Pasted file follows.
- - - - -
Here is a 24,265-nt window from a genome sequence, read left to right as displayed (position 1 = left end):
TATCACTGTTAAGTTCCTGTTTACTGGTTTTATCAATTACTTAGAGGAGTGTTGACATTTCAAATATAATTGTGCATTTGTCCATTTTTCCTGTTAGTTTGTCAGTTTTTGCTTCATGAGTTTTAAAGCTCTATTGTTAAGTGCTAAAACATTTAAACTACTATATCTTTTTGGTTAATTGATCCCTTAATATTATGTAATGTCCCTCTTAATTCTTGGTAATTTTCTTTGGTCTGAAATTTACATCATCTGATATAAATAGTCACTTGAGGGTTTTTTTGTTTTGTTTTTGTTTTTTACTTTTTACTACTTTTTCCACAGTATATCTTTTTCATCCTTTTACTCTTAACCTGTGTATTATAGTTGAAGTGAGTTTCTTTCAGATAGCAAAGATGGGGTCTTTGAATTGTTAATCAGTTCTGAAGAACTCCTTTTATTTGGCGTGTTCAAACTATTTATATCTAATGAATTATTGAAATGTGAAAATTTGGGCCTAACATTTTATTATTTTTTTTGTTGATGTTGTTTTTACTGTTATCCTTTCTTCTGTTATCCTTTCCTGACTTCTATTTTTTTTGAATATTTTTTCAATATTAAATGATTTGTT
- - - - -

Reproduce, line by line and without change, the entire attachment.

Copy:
Here is a 24,265-nt window from a genome sequence, read left to right as displayed (position 1 = left end):
TATCACTGTTAAGTTCCTGTTTACTGGTTTTATCAATTACTTAGAGGAGTGTTGACATTTCAAATATAATTGTGCATTTGTCCATTTTTCCTGTTAGTTTGTCAGTTTTTGCTTCATGAGTTTTAAAGCTCTATTGTTAAGTGCTAAAACATTTAAACTACTATATCTTTTTGGTTAATTGATCCCTTAATATTATGTAATGTCCCTCTTAATTCTTGGTAATTTTCTTTGGTCTGAAATTTACATCATCTGATATAAATAGTCACTTGAGGGTTTTTTTGTTTTGTTTTTGTTTTTTACTTTTTACTACTTTTTCCACAGTATATCTTTTTCATCCTTTTACTCTTAACCTGTGTATTATAGTTGAAGTGAGTTTCTTTCAGATAGCAAAGATGGGGTCTTTGAATTGTTAATCAGTTCTGAAGAACTCCTTTTATTTGGCGTGTTCAAACTATTTATATCTAATGAATTATTGAAATGTGAAAATTTGGGCCTAACATTTTATTATTTTTTTTGTTGATGTTGTTTTTACTGTTATCCTTTCTTCTGTTATCCTTTCCTGACTTCTATTTTTTTTGAATATTTTTTCAATATTAAATGATTTGTT